Another spin off of my weird western series.
Raw Feed (1997): It Came from The Drive-In, eds. Norman Partridge and Martin H. Greenberg, 1996.
“Introduction”, Norman Partridge — Introduction written around the conceit that the reader is entering a drive-in.
“Talkin’ Trailer Trash”, Edward Bryant — A rather pointless story seemingly about America’s changed race relations since the ‘50s with giant chiggers standing in for blacks. I suppose Roger Corman’s occasional use of such metaphors explains the dedication to him.
“10585”, Sean A. Moore — Enjoyable story – basically a modern updating of the movie The Blob crossed with zombie movies. I particularly liked the can-do veteran Ted Mack.
“Big Bust at Herbert Hoover High”, Jay R. Bonansinga — Enjoyable and absurd story of an adolescent fixated on female breasts and their lingerie accompaniments. Thanks to one of those convenient nuclear accidents at his father’s work, the lad finds himself fused and joined to his girlfriend’s left breast – a fate he comes to gratefully accept. I liked the image of the girl’s left breast supplanting the boy’s head a lá the movie The Fly. I also liked the voice of actor Russ Tamblyn epitomizing cool.
“’59 Frankenstein”, Norman Partridge — An amusing modern version of the Frankenstein in which the boy monster, tired of yet another condescending speech by the doctor after the boy asks for the car keys, throws his creator to the alligator in the basement. After striking out in his creation – a car cobbled together from other cars, the monster encounters the previous owner of one of his arms. The man graciously helps the monster after a car accident and then returns to imprison Dr. Frankenstein who has been mangled after the attacks of the monster and alligator and get another arm. Humorous and gruesome with genuine suspense and not just camp or absurd humor. Continue reading
Another retro review, this time of one of the many theme anthologies DAW books has done through the years.
Like most of them in my limited experience, the vast bulk of the stories are mediocre with one or two good ones.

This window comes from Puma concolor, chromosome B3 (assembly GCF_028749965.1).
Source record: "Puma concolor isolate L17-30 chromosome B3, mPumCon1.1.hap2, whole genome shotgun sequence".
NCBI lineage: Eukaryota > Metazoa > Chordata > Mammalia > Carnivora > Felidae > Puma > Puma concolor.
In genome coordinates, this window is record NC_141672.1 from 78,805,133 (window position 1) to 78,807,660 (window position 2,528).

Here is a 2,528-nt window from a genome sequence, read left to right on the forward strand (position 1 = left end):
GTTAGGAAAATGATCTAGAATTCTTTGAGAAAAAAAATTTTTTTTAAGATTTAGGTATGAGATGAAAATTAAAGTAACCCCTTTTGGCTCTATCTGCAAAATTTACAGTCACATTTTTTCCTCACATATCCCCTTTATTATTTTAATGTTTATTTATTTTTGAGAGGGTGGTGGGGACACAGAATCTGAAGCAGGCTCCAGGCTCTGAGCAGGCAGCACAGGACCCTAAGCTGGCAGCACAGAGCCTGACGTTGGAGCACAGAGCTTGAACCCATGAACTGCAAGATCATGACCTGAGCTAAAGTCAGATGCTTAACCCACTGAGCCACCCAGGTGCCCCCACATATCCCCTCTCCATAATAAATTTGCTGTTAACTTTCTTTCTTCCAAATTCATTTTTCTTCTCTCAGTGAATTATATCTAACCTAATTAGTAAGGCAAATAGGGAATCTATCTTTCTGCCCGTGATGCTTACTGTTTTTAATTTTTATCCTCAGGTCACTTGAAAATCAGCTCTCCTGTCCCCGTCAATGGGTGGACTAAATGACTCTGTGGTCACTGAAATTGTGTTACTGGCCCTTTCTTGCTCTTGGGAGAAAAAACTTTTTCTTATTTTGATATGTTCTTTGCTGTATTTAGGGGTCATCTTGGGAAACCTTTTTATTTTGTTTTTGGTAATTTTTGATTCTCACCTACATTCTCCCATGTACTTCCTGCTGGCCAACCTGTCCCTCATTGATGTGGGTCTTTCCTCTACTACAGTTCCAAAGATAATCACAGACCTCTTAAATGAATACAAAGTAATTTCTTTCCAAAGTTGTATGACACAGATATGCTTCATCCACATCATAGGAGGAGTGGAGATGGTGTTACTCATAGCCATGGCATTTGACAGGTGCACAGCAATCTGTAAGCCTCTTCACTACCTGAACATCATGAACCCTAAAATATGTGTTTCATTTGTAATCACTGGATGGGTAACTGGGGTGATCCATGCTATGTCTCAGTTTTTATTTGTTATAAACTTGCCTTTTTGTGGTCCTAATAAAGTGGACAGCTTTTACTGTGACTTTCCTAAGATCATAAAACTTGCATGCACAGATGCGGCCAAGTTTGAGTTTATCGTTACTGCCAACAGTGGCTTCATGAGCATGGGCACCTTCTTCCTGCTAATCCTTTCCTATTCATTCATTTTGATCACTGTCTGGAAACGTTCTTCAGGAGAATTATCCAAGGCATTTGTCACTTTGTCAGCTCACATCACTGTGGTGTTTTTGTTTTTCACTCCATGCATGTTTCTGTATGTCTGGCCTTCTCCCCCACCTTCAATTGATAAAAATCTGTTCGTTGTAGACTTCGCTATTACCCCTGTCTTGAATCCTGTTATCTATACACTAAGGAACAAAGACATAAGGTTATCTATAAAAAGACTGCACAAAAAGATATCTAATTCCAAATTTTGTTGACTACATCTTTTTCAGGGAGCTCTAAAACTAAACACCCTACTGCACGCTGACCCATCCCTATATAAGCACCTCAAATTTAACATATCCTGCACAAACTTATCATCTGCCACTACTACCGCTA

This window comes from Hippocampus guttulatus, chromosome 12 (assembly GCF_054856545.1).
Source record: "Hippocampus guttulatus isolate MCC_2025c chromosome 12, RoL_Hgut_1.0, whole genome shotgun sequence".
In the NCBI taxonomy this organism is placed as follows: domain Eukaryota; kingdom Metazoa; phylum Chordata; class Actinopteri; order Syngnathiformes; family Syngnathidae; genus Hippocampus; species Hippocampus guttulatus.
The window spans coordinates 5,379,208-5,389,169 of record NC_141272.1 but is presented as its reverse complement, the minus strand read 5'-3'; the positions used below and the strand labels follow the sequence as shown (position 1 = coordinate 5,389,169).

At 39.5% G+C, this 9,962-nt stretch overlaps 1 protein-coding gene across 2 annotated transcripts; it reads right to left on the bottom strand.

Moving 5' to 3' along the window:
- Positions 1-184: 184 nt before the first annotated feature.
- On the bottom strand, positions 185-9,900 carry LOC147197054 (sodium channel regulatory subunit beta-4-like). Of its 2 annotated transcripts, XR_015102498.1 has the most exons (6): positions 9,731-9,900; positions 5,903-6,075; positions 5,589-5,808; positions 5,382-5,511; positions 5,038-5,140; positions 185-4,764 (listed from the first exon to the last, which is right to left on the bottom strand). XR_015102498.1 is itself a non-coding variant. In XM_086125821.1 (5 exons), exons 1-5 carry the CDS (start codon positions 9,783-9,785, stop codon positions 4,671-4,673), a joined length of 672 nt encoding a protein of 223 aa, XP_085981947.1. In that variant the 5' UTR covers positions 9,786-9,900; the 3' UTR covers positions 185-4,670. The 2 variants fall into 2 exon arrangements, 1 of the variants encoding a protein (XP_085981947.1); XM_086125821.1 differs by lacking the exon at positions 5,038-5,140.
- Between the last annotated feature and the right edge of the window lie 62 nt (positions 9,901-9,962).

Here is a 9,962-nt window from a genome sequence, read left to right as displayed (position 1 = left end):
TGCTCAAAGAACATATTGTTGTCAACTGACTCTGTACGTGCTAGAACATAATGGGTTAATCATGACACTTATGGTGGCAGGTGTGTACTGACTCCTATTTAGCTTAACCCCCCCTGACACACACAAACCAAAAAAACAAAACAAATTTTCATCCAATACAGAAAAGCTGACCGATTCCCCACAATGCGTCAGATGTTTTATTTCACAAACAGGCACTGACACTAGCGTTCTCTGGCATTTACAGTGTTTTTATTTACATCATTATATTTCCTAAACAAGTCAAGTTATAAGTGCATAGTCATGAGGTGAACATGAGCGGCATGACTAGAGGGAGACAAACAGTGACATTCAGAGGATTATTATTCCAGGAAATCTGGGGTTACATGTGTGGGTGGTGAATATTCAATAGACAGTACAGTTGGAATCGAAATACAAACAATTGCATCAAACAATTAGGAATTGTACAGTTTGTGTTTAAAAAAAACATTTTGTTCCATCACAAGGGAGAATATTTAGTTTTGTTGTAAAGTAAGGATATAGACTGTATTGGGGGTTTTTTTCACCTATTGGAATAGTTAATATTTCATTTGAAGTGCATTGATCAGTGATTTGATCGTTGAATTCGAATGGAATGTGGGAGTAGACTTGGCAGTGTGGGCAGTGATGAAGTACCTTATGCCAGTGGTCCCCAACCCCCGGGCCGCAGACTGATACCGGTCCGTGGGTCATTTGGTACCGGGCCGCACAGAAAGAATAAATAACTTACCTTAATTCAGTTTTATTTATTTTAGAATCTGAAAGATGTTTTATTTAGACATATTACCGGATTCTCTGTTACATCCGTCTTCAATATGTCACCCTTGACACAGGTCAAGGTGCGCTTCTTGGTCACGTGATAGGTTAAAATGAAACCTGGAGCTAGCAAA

From May 15, 2001 …
Review: Star Colonies, eds. Ed Gorman, Martin H. Greenberg, and John Helfers, 2000.
Exploring and colonizing the stars is the theme, a classic science fiction idea. But only a couple of stories here have any chance of becoming classics. Many are bland and mediocre .
Two classic science fiction tales, A.E. van Vogt’s “Far Centaurus” and Arthur C. Clarke’s “The Sentinel, provide the inspiration for a mediocre story and a bland story. The mediocre one is Robert J. Sawyer’s “The Shoulders of Giants” with a starship racing to a frontier already settled by humanity. The bland story is Eric Kotani’s “Edgeworld” with its discovery of an alien artifact.
Also on the bland side are Jack Williamson’s “Eden Star”, with family conflicts played out on a planet with light-worshipping aliens, and Edo van Belkom’s “Coming of Age” about colonists who discover that their children are doomed to permanent pre-pubescence. The weakest story, in terms of originality, is the entirely predictable “Full Circle” by Mike Resnick and Kristine Kathryn Rusch. Even humor can not save this old plot about futilely trying to get rid of one noxious pest by importing another.
On the marginally interesting edge of the spectrum are Paul Levinson’s “The Suspended Fourth”, about a planet where birdsong may hold the key to avoiding disasters, and Alan Dean Foster’s “The Muffin Migration”, another of those stories where colonists rue ignoring the natives’ advice about the local fauna. Dana Stabenow’s “No Place Like Home” has a few plot holes but its black humor and mean-spiritedness make up for it in a tale weighing the relative values of human life and that of alien bacteria.
Both Allen Steele’s “The Boid Hunt” and Tom Piccirilli’s “I Am a Graveyard Hated by the Moon” are character centered stories. The Steele tale is a deadly coming of age story and an examination of courage before and during a hunt for alien predators. Piccirilli’s mixture of virtual reality, nanotechnology, characters who think they’re gods, and landscapes haunting characters doesn’t quite work but is an enjoyable story reminiscent of Roger Zelazny. Continue reading